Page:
The polyols may contain from 2 to about 10 carbon atoms, and from 2 to about 6 hydroxyl groups. Examples may include ethylene glycol, glycerol, trimethylolpropane, 1,2-propanediol, 1,3-propanediol, 1,2-butanediol, 1,3-butanediol, 2,3-butanediol, 2-ethyl-1,3-propanediol, 2-ethyl-2-butyl-1,3-propanediol, neopentyl glycol, 2,2,4-trimethyl-1,3-pentanediol, pentaerythritol, sorbitol, mixtures of two or more thereof, and the like.

The equivalent ratio of C═O in the functionalized or polyfunctionalized monomer or polymer to —OH in the oxygen-containing reagent may be from about 1 to about 6, or from about 1 to about 3, or from about 1 to about 2, or about 1.

The reaction between the functionalized or polyfunctionalized monomer or polymer and the oxygen-containing reagent may be carried out in the presence of a catalyst. The catalyst may be a Lewis acid, a Bronsted acid and/or a sulfonic acid. The reaction may be enhanced by heating the reaction mixture (with or without a catalyst) to a temperature in the range from about 100° C. to about 250° C., or from about 150° C. to about 200° C.

The amount of catalyst added to the reaction may be from about 0.01 percent by weight to about 5 percent by weight of the funtionalized or polyfunctionalized monomer or polymer in the reaction mixture, or from about 0.5 percent by weight to about 2 percent by weight.

The reaction may be conducted in an inert atmosphere, for example, a nitrogen atmosphere. The time of reaction may range from about 3 to about 24 hours, or from about 8 to about 12 hours.

The product may comprise one or more mono-, di- and/or tri-esters. The product may comprise one or more polyesters which may be useful as base oils for lubricants and functional fluids. These base oils may provide the lubricant or functional fluid with enhanced disperency properties, and as such may be referred to as functional base oils.

The following drawings are provided to disclose useful esterification reactions for malienated methyl 9-decenoate (9-DAMe, which may also be referred to as 9-DAME). In the drawings, the following abbreviations are used: 9-DAMe for methyl 9-decenoate; 9-DDAMe for methyl 9-dodecenoate; 10-UDAMe for methyl 10-undecenoate; FAMe for fatty acid methyl ester; and 9-ODDA Me2 for di-methyl ester 9-octadecenoic acid.

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The following equations illustrate the preparation of polyhydric alcohol (i.e., polyol) esters of malienated methyl 9-decenoate (9-DAMe).

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Example 4A

A lubricant composition is prepared that contains a maleinated 9-DAME reacted with iso-amyl alcohol, which is then blended with a polyalphaolefin (PAO) 4 cSt, and additized with 0.5 w % of hindered aryl amine and 0.5w % of a polyisobutenyl succinic anhydride (PIBSA) based dispersant with a 25 total base number (TBN). The preparation of the ester is shown above.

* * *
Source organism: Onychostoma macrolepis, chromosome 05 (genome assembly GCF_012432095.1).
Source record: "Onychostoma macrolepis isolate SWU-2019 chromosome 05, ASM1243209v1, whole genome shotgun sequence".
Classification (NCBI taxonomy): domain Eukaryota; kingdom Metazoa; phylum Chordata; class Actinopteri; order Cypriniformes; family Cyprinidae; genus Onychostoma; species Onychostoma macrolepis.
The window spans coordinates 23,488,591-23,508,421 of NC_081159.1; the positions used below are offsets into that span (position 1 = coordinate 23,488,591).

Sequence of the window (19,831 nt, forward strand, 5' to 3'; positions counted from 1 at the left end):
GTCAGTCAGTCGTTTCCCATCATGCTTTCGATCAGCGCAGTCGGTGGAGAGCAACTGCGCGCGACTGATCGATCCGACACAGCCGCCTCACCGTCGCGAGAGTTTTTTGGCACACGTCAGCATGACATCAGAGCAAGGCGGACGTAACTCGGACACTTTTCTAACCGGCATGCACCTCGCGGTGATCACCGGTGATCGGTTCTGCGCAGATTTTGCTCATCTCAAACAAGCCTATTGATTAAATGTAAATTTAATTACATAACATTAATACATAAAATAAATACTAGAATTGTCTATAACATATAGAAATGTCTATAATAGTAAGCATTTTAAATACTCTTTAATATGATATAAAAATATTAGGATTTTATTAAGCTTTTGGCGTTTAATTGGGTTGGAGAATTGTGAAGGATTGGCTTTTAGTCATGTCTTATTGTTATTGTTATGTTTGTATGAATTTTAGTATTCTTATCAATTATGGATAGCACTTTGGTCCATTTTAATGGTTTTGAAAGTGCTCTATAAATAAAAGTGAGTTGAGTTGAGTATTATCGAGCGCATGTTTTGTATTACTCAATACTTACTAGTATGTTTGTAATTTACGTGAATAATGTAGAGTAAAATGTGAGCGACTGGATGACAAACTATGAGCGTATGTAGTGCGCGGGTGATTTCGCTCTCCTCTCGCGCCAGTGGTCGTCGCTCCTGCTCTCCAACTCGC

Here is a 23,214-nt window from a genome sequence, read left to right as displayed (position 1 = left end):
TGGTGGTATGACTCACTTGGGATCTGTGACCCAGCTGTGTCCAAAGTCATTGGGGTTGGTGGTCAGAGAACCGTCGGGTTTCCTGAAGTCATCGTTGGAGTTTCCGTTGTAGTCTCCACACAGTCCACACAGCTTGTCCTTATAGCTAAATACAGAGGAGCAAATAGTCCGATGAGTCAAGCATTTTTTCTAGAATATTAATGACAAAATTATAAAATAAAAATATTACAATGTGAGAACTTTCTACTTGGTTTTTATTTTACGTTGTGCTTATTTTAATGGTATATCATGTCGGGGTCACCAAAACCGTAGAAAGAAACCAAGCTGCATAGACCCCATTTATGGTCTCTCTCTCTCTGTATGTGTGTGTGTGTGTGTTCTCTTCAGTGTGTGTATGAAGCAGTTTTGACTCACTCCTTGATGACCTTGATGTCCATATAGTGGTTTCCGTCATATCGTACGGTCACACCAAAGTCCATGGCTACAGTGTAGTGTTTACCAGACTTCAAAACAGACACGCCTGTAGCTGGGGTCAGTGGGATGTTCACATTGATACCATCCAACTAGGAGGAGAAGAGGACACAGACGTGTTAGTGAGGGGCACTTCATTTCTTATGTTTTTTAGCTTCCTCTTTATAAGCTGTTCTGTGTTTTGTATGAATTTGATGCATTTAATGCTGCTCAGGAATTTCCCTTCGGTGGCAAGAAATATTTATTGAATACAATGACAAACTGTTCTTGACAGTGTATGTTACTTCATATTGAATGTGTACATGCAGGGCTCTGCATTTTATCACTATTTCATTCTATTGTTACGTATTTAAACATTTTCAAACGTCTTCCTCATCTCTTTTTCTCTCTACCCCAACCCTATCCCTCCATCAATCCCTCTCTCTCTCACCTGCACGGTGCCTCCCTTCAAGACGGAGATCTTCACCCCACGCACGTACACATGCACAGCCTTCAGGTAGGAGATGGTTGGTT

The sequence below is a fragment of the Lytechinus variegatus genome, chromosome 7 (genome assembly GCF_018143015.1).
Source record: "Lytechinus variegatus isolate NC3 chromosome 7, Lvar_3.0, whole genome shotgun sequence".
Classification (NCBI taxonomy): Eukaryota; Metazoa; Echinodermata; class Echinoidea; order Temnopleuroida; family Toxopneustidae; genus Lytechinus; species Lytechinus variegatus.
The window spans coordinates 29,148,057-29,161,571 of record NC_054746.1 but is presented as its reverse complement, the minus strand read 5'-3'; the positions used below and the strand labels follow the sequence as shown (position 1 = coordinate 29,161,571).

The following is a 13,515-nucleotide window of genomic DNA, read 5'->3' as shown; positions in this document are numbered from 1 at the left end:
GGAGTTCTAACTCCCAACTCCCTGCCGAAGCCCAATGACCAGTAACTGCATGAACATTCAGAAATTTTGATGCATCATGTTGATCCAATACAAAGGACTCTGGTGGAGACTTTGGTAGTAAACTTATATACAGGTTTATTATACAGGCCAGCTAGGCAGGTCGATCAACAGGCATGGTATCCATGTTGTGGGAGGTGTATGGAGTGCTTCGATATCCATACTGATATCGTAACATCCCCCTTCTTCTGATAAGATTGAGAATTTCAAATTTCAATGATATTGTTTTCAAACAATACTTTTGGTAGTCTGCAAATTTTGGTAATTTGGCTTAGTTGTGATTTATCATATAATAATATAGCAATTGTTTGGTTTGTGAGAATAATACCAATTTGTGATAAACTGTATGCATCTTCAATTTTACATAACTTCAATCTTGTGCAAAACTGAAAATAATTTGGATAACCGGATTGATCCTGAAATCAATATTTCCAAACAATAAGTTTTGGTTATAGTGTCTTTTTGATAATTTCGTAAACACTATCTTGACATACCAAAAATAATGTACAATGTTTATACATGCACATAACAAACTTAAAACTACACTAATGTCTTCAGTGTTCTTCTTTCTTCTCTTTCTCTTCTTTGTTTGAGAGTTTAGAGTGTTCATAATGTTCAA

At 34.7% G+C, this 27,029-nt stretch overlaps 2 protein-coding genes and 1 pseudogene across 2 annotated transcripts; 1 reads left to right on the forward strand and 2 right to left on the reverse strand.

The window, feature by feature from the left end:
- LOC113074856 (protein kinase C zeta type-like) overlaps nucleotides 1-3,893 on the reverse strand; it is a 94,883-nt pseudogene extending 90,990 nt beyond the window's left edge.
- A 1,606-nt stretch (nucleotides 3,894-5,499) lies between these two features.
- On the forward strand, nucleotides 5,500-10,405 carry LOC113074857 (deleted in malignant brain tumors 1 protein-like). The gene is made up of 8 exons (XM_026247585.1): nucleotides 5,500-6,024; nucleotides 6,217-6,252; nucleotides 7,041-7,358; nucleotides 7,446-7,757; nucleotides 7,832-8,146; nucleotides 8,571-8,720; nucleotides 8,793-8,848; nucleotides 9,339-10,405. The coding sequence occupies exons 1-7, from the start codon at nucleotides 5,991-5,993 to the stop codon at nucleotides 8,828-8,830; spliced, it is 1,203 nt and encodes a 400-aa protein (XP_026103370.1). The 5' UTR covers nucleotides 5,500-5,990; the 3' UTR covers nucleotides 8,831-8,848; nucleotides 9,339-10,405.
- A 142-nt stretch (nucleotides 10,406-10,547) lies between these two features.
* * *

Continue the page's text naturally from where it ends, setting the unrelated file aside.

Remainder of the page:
Example 4B

Maleinized methyl 9-decenoate (MA9-DAMe) is reacted with several monofunctional alcohols in different ratios to produce half- and fully converted esters. Methanesulfonic acid (MSA) is used as catalyst. The reactions are carried out solvent-free under nitrogen. All alcohol ratios are calculated based on the acid value (AV) of the maleinized starting material. Reaction of the succinic anhydride of MA9-DAMe with half an equivalent of alcohol gives half esters, no water as byproduct is generated. Alcohol ratios higher than 50% of the AV of the maleinized 9-DAMe generate water from the condensation reaction. The reaction mixtures are heated for several hours. Reaction temperature is limited by the boiling point of the alcohol. Water is allowed to evaporate during heating. After the reaction the products are stripped in vacuum to remove additional water, residual free alcohols, and other volatiles.

AcidKinematicPour Point
AlcoholValueConversionVisclsity(ASTM D97)
Isoamyl2936.0 cSt/100° C.−35° C.
alcohol 1.2 eq

Neat synthetic lubricant
KV100=6 mm2/s
CCS (−30° C.)=5000 mPa·s
Blended lubricant with 79w % derivative, 20% w 4 cSt PAO, 0.5 w % hinder aryl amine, 0.5w % PIBSA based succinimide dispersant. This blend has improved KV and CCS for use as a PCMO high fuel economy oil.
KV100=4.336 mm2/s
CCS (−30° C.)=1520 mPa·s.

Example 4C

Maleinized methyl 9-decenoate (MA9-DAMe) is reacted with several monofunctional alcohols in different ratios to produce half- and fully converted esters. Methanesulfonic acid (MSA) is used as catalyst. The reactions are carried out solvent-free under nitrogen. All alcohol ratios are calculated based on the acid value (AV) of the maleinized starting material. Reaction of the succinic anhydride of MA9-DAMe with half an equivalent of alcohol gives half esters, no water as byproduct is generated. Alcohol ratios higher than 50° A) of the AV of the maleinized 9-DAMe generate water from the condensation reaction. The reaction mixtures are heated for several hours. Reaction temperature is limited by the boiling point of the alcohol. Water is allowed to evaporate during heating. After the reaction the products are stripped in vacuum to remove additional water, residual free alcohols, and other volatiles.

a) Isobutyl alcohol

Isobutyl alcohol is reacted in 4 different ratios with maleinized 9-DAMe. The low boiling point (bp 107.9° C.) of isobutyl alcohol makes it difficult to target exact conversions between half- and fully converted esters. Water cannot be removed by distillation during the reaction. To achieve high conversion an excess of isobutyl alcohol is used in one of the samples; see the table below. The equations below show the synthesis of the isobutyl half- and full-esters of maleinized 9-DAMe.